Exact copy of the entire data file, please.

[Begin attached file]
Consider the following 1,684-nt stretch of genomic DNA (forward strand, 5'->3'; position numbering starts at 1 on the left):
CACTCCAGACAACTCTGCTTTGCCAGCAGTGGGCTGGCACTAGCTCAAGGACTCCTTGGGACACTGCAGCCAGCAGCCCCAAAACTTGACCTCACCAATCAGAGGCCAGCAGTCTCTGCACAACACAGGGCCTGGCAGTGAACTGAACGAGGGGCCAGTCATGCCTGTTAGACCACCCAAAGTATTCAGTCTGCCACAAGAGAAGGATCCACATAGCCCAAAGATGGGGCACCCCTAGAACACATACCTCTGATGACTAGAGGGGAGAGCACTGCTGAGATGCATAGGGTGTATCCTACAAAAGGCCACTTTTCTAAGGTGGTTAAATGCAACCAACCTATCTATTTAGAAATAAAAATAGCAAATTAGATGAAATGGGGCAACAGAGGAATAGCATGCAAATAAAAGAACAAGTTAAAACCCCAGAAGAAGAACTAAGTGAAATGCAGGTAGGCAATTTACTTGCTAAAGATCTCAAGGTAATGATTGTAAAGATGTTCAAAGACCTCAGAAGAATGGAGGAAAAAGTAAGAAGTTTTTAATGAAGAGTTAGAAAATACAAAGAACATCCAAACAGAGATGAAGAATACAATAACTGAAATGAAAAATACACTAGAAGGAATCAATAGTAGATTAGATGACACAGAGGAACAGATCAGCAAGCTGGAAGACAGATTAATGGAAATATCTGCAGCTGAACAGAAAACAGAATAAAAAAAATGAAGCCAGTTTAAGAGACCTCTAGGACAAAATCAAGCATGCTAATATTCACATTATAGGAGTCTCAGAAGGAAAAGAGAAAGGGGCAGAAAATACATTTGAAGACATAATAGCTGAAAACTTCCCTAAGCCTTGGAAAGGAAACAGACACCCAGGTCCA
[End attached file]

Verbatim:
Consider the following 1,684-nt stretch of genomic DNA (forward strand, 5'->3'; position numbering starts at 1 on the left):
CACTCCAGACAACTCTGCTTTGCCAGCAGTGGGCTGGCACTAGCTCAAGGACTCCTTGGGACACTGCAGCCAGCAGCCCCAAAACTTGACCTCACCAATCAGAGGCCAGCAGTCTCTGCACAACACAGGGCCTGGCAGTGAACTGAACGAGGGGCCAGTCATGCCTGTTAGACCACCCAAAGTATTCAGTCTGCCACAAGAGAAGGATCCACATAGCCCAAAGATGGGGCACCCCTAGAACACATACCTCTGATGACTAGAGGGGAGAGCACTGCTGAGATGCATAGGGTGTATCCTACAAAAGGCCACTTTTCTAAGGTGGTTAAATGCAACCAACCTATCTATTTAGAAATAAAAATAGCAAATTAGATGAAATGGGGCAACAGAGGAATAGCATGCAAATAAAAGAACAAGTTAAAACCCCAGAAGAAGAACTAAGTGAAATGCAGGTAGGCAATTTACTTGCTAAAGATCTCAAGGTAATGATTGTAAAGATGTTCAAAGACCTCAGAAGAATGGAGGAAAAAGTAAGAAGTTTTTAATGAAGAGTTAGAAAATACAAAGAACATCCAAACAGAGATGAAGAATACAATAACTGAAATGAAAAATACACTAGAAGGAATCAATAGTAGATTAGATGACACAGAGGAACAGATCAGCAAGCTGGAAGACAGATTAATGGAAATATCTGCAGCTGAACAGAAAACAGAATAAAAAAAATGAAGCCAGTTTAAGAGACCTCTAGGACAAAATCAAGCATGCTAATATTCACATTATAGGAGTCTCAGAAGGAAAAGAGAAAGGGGCAGAAAATACATTTGAAGACATAATAGCTGAAAACTTCCCTAAGCCTTGGAAAGGAAACAGACACCCAGGTCCA